Guess no one will be promoting any products on Twitter anymore. Or in their initial Facebook posts where there is limited text.

        And there is no rational reason for distinguishing between promotional text written on a page and the same promotional text on a graphic on a page.

        Or, maybe I shouldn't write this post and my law office should excitedly begin preparing for the 100 million lawsuits about to be filed for deceptive advertising.

        Thanks Jeannie. I'll be avoiding this absurd affiliate program.
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        • Profile picture of the author Jeannie Crabtree
          Thanks Brian I appreciate your comments.

          I do know you can speak to different people in a government agency and get different answers. They sometimes have their own interpretation on things.

          The rules are rather ambiguous I think, but no where did I ever get what this affiliate manager said out of what I read, and did not know of anyone else that did.

          I have not started with them and it doesn't look like I will be now. I think this is over the top.

          Jeannie


          Originally Posted by kindsvater View Post

          Interesting. But these rigid and exacting requirements are not in the FTC guidelines. Nor would they likely survive a 1st Amendment challenge.

          Have you ever met someone who is incredibly anal about everything they do, causing unnecessary headaches for you and your organization? Someone who is so "rule oriented" they wouldn't jaywalk across the street to save a baby crawling towards an open pit?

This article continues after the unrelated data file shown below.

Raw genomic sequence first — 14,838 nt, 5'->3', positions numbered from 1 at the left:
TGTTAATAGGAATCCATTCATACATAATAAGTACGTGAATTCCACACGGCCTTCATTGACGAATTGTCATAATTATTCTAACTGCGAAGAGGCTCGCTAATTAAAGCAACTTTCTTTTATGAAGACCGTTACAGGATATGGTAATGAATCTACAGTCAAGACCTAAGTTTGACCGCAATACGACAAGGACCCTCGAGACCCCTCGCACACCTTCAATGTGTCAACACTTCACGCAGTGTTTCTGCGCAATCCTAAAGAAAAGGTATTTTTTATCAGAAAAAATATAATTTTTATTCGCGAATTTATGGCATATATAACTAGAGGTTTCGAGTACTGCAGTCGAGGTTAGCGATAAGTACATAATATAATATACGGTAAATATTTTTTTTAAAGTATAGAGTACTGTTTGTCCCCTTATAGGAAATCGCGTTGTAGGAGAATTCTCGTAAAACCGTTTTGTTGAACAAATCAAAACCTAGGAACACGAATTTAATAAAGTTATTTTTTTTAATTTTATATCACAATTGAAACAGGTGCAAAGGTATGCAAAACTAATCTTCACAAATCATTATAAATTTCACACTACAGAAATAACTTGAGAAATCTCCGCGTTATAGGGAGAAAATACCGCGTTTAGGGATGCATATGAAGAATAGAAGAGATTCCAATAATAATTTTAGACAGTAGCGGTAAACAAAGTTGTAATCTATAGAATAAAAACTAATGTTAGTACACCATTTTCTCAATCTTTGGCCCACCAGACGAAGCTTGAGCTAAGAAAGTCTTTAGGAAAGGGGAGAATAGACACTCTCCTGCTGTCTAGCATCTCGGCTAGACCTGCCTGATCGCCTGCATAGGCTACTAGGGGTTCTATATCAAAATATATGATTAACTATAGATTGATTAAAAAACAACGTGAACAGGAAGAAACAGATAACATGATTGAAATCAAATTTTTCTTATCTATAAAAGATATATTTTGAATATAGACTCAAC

That is what this appears to me.

          Using the word "note" instead of "disclosure" is unacceptable?

          Black text is unacceptable?

          Compensation has to be referenced in a certain place in a disclosure?

          No scrolling required? What screen size? Smart phones?

          If you're dumb enough to seek out some government bureaucrat about what you can or cannot do this is what you get.

          Guess no one will be promoting any products on Twitter anymore. Or in their initial Facebook posts where there is limited text.

          And there is no rational reason for distinguishing between promotional text written on a page and the same promotional text on a graphic on a page.

          Or, maybe I shouldn't write this post and my law office should excitedly begin preparing for the 100 million lawsuits about to be filed for deceptive advertising.